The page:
American History X, the moody drama about a pair of troubled brothers caught up in the Neo-Nazi skinhead movement, took an honest look at the underbelly of white supremacist counterculture in America, in many ways, presaging the state of the country 20 years after its release. Released in 1998, a year before Fight Club, American History X earned Edward Norton an Oscar nomination for Best Actor. Here we look at 10 things you never knew about American History X.
American History X was partially inspired by a true story.
American History X marked the debut of screenwriter David McKenna, who went on to write another movie partly based on a true story, Blow, starring Johnny Depp. Real life former white supremacist skinhead Frank Meeink was arrested at age 17 and spent three years in prison, where he befriended several inmates of various ethnicities and grew to reject his former beliefs. He is now a writer and lecturer.
Joaquin Phoenix turned down the lead role.
Edward Norton was not the first choice for American History X. Joaquin Phoenix, a few years away from Gladiator, reportedly passed due to the movie's subject matter. When Norton was offered the starring role, he actually had to turn down a part in another movie, Saving Private Ryan, in which he would've played the title character.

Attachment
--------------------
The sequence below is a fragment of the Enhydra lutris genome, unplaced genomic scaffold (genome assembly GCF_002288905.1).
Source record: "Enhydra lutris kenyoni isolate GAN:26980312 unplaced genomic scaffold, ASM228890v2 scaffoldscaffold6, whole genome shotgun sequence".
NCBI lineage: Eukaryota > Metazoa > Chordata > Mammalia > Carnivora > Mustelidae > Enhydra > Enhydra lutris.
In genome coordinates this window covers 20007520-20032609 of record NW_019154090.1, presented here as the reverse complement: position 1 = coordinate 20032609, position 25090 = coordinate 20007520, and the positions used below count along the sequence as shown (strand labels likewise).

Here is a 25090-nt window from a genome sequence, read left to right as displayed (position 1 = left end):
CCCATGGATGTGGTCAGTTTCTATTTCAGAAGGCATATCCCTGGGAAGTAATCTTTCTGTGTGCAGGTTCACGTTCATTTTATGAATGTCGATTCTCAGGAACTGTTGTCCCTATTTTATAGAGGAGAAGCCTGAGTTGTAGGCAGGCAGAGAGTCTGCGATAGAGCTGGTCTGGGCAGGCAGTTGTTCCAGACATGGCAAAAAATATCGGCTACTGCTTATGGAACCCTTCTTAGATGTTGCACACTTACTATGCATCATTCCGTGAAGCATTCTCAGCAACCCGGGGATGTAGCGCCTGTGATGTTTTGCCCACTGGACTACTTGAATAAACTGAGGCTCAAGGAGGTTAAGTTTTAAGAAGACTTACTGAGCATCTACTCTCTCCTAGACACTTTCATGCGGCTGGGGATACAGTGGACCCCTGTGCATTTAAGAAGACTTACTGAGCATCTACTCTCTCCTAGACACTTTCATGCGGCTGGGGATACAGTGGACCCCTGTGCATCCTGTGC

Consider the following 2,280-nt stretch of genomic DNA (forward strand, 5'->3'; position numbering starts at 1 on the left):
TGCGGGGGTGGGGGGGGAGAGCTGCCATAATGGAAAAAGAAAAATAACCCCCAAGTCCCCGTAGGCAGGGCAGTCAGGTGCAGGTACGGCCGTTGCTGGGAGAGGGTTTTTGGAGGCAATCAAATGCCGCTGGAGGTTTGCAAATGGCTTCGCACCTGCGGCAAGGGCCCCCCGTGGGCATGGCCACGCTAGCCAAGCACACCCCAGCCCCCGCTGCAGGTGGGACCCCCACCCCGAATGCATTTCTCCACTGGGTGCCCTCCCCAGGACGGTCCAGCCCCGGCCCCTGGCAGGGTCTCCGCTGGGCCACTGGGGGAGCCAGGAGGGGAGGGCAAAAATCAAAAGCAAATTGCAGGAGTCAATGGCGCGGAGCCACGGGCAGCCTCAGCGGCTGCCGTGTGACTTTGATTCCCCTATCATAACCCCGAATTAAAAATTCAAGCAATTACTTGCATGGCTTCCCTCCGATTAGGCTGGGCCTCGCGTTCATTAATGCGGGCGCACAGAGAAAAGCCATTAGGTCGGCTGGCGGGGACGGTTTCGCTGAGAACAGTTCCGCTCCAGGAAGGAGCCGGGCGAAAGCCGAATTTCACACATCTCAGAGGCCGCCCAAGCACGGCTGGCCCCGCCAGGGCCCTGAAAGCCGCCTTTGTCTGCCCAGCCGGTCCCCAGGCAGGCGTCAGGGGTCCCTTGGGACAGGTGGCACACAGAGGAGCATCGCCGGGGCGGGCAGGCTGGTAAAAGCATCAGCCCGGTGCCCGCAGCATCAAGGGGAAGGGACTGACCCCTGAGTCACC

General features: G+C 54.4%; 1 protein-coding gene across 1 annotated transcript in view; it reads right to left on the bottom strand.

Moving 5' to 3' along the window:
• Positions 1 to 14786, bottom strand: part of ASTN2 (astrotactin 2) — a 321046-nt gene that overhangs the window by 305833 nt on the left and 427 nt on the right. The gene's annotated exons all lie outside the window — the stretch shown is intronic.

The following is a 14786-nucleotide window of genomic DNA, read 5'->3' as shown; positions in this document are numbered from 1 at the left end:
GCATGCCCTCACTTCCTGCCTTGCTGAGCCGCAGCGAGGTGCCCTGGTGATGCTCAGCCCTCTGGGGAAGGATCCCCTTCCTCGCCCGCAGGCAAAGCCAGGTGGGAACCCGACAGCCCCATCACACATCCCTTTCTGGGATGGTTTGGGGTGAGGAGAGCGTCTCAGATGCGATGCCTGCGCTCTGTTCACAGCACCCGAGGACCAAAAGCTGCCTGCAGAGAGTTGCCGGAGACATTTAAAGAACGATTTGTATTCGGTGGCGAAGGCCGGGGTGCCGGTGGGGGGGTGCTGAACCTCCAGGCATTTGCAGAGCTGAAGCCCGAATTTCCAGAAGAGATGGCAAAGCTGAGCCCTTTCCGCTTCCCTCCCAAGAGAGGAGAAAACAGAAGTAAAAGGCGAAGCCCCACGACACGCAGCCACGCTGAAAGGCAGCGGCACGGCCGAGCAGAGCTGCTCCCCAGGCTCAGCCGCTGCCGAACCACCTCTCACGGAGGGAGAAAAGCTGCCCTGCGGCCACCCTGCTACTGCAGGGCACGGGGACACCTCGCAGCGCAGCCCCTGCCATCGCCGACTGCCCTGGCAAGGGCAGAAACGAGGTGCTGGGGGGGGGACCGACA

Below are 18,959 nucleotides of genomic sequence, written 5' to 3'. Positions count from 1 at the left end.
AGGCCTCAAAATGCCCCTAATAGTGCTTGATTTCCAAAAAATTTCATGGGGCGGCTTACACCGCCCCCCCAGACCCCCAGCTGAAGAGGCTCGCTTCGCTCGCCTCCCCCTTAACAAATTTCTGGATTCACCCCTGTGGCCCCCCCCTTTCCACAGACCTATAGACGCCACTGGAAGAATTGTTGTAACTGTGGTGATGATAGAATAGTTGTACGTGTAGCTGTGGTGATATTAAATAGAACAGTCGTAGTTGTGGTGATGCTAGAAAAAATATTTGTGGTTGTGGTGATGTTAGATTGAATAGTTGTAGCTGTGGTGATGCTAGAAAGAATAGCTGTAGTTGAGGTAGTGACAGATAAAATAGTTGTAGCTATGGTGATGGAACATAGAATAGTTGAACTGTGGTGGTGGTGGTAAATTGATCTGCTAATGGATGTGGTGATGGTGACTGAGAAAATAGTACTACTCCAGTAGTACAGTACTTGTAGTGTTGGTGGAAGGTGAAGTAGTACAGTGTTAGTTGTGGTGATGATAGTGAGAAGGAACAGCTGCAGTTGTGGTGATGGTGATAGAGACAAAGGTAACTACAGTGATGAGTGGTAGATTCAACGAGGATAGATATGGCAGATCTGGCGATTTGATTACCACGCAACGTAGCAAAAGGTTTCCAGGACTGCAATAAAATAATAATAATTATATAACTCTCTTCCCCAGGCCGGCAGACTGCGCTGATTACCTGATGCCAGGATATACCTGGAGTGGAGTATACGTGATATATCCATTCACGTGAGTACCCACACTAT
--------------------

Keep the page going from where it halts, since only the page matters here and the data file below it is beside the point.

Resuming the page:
The director came from the world of music videos.
British born director Tony Kaye hadn't made a feature film before American History X, making a name for himself first with a series of TV commercials and music videos. He was responsible for the clip for the Soul Asylum hit "Runaway Train." In the years since American History X, Kaye directed Red Hot Chili Peppers "Dani California" and "God's Gonna Cut You Down" for the late Johnny Cash, which included a small army of famous Cash acolytes, including Iggy Pop, Bono, Kanye West, Johnny Depp, Patricia Arquette, Sheryl Crow, Chris Rock, Keith Richards, the Dixie Chicks, and Woody Harrelson. The clip won a Grammy for Best Music Video.
The director didn't want Edward Norton.
First time director Tony Kaye reportedly wasn't consulted before the studio hired Edward Norton to play Derek Vinyard. "Edward is a fantastic actor. I think he's technically brilliant, but he doesn't have that physicality and anarchic emotion that was required for American History X," the director said in a 1998 interview. In 2002, Kaye confessed, "One advantage of having Edward was that we had a shared vision of how to improve the script. In casting him I was really buying another writer."
Norton was super committed to the role.
Norton, of course, was fantastic, gaining over 20 pounds of lean muscle mass for the part and ultimately earning an Academy Award nomination for Best Actor. As Kaye pointed out, he was also instrumental in refining the story. Eventually, he even found himself in the edit bay, overseeing what became the film's final theatrical cut.
OC Hardcore musicians worked as extras.